Normal peripheral blood mononuclear cells demonstrated increased DNA synthesis and secretion of newly synthesized protein when suboptimal concentrations of Concanavalin A (Con A) were added to the cultures after 24-h incubation in vitro. Cells stimulated by Con A, 1 mug/ml, after 24-h incubation demonstrated 3.0 times more tritiated thymidine incorporation, and 4.4 times more 14C-amino acid incorporation into newly synthesized secreted protein, than cells stimulated at 0 h (P less than 0.001). The acquisition of increased responsiveness was not abrogated by washing and resuspending the cells in fresh medium. Since the increased responsiveness could be inhibited by the addition to the cultures of small numbers of cells previously activated by Con A it is suggested that the enhanced reactivity acquired in culture represents the loss of a subpopulation of suppressor cells that modulate the T-lymphocyte response. Cells from nine patients with active, untreated systemic lupus erythematosus demonstrated normal responses to optimal concentrations of Con A added at 0 h, but an impaired response to Con A, 1 mug/ml. When these cells were incubated for 24 h, a significant increased response to Con A was not observed. This observation suggests that patients with active SLE lack circulating suppressor cells. When seven SLE patients were again studied after corticosteroid therapy had led to clinical improvement, the response to Con A, 1 mug/ml, added after 24-h incubation was similar to that observed in normal controls, suggesting that suppressor function in SLE returns as disease activity declines.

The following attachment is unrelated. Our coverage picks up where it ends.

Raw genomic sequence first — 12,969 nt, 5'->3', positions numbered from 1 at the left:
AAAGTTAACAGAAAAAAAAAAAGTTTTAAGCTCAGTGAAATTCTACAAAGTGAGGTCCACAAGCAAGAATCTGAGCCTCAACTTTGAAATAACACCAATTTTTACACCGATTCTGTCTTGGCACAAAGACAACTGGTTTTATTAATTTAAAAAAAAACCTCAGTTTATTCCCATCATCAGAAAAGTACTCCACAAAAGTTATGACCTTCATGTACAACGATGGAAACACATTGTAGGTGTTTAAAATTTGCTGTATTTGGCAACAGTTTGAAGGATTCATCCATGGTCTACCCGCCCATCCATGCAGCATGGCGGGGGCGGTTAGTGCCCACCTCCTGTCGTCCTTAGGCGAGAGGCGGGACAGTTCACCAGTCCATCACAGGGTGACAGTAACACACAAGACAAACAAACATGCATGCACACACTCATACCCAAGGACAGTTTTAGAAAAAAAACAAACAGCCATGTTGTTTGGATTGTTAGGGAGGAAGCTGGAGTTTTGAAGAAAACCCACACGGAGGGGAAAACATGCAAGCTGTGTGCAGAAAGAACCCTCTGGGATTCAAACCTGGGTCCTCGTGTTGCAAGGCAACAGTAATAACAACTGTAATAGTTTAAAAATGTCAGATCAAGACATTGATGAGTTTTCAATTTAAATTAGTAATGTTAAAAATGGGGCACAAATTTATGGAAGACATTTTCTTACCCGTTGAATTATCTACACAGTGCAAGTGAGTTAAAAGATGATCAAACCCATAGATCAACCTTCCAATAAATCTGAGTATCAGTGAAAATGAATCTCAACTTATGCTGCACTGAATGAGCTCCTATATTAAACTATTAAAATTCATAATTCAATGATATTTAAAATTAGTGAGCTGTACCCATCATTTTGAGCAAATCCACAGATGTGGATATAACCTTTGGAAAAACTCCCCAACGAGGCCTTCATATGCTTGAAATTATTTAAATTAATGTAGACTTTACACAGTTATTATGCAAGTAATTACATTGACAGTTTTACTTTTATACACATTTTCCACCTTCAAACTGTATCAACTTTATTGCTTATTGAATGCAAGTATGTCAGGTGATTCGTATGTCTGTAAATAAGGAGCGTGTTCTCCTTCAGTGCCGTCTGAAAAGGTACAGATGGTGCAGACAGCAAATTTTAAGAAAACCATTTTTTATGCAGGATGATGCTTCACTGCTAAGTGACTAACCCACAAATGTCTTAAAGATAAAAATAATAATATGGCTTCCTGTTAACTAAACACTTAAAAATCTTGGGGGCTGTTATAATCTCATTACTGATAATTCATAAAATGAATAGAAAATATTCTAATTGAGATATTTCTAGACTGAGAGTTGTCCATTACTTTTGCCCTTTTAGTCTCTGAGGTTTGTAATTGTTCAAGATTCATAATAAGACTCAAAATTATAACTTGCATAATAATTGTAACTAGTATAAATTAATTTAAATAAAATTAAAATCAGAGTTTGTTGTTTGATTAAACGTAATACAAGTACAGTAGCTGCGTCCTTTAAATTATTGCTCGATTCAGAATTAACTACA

B Bresnihan, H E Jasin


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